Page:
The development of cataract is common with aging and affects more people who have been particularly exposed to UV light. For this reason it is common in farmers and pilots. Smoking may be a risk factor.
This condition is seen principally with advancing age.
Is less common and is found in a ratio of roughly 2:3 when compared to nuclear cataract. Exposure to UVB is a risk factor. Abdominal obesity also appears to add to the risk of developing cortical cataract. There is some evidence suggesting an association between cortical cataract and dementia.
Is mainly seen in younger adults and is a posterior opacity. If central, the reduction in visual acuity can be severe and rapid. Systemic corticosteroid use, inhaled corticosteroid use after the fourth decade of life and alcohol use may increase the risk of developing subcapsular cataract.
Cataract may result in problems with glare. In addition, if the visual axis is affected, visual performance may be severely impaired in bright light, when the pupil is narrow. In some cases deterioration well below Part 67 medical standards can occur in as little as six to twelve months.
For this reason the ME should look for any sign of cataract or decrease in vision in the aging pilot and refer for a special eye examination report if any is present or suspected. If present, frequent surveillance is warranted.
Treatment is surgical, via cataract extraction and most commonly Intra Ocular Lens Implant (IOL).
Monofocal lens implants are acceptable for certification providing that a special eye report at not earlier than 3 weeks post IOL implant demonstrates visual performance within the standards and absence of complications. Overall around 85% of patients achieved best corrected visual acuity of 6/12 or better at 3 months and 80% are within one dioptre of the expected refraction.
IOLs offer the opportunity to correct refractive errors at the time of surgery. Thus sufficient time must have elapsed since the surgery to allow for neuro-adaptation to the new refractive characteristics if these are markedly different. While a waiting time of four weeks is often sufficient prior to resuming duty, up to three months may be appropriate, depending on the change in refraction. New corrective lenses must generally be obtained.
Post-operative anisometropia must be considered. This is a condition by which there is a difference of refraction between both eyes. As surgery is often performed one eye at a time, there is potential for significant anisometropia, which may take time to adapt to. Anisometropia leads to aniseikonia (difference in images size) if wearing spectacles. Contact lenses avoid this problem.
An anisometropia of 2.5 Dioptres or more should be considered as being of aeromedical significance. A recent, less than 6 months duration, anisometropia of 2.0 Dioptres of more should be considered as being of aeromedical significance.
Multifocal lens implants are now in common use. Multifocal IOLs generally provide for adequate near and distant visual acuity if of the appropriate power, but may not provide adequate intermediate distance vision. The technology is still in development. Intermediate vision is sometimes dealt with by using trifocal IOLs or different types of multifocal lenses in each eye.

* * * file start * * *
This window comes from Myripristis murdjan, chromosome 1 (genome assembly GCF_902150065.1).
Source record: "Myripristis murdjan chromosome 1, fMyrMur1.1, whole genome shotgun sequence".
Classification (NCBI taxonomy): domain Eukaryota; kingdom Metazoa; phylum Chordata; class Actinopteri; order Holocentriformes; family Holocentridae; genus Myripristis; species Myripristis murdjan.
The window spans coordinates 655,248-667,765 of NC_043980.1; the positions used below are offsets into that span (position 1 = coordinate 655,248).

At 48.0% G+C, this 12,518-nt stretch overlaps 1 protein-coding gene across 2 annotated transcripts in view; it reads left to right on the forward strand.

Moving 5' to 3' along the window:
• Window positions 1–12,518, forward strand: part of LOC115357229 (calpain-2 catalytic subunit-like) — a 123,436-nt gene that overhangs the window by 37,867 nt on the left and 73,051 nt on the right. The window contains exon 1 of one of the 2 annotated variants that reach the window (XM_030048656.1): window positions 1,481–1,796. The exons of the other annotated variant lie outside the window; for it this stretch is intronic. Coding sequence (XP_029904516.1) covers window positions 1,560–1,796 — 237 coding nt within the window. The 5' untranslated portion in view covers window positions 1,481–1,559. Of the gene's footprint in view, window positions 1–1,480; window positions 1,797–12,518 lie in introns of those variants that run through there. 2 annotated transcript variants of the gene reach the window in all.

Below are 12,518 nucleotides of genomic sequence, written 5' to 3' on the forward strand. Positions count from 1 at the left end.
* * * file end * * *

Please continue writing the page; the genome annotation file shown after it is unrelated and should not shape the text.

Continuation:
The ME should inquire specifically about the use of multifocal IOLs. This is because these lenses may result in halos and glare and provide for variable visual performance. In particular decreased contrast sensitivity is an inevitable consequence of this type of lenses. Some of the problems associated with IOLs implants are outlined in the following table, as found in one study:
CAA considers the possible adverse visual symptoms as being of aeromedical significance and generally not acceptable.
The ME should suspect the presence of multifocal IOLs if the applicant is able to meet the near and distance visual standards without refractive correction. Checking the intermediate distance visual acuity may be revealing, and should be performed in all cases of new IOLs implants, Class 2 applicants included. However some lenses may correct for intermediate distance as well. A clear statement by the ophthalmologist who has undertaken the procedure or a copy of the operating notes should be obtained to ascertain the type of IOLs that have been implanted. The exact type and model of IOL should be recorded for each eye.
An applicant who has recently undergone an IOL implant should provide:
An applicant who meets the following criteria may be assessed as having a condition that is not of aeromedical significance if:
An applicant with multifocal IOLs can expect to have to demonstrate adequate visual performance through specialised testing. If a certificate is issued under the flexibility process, the carriage of passengers commercially, night flying and IFR privileges may be curtailed.
Applicants, particularly commercial pilots, need to be aware of the likely restrictive implications or even ineligibility to a medical certificate following multifocal IOLs implantation.
If no implants have been used, the necessary refractive correction generally requires very high power convex corrective lenses. This is unlikely to be acceptable.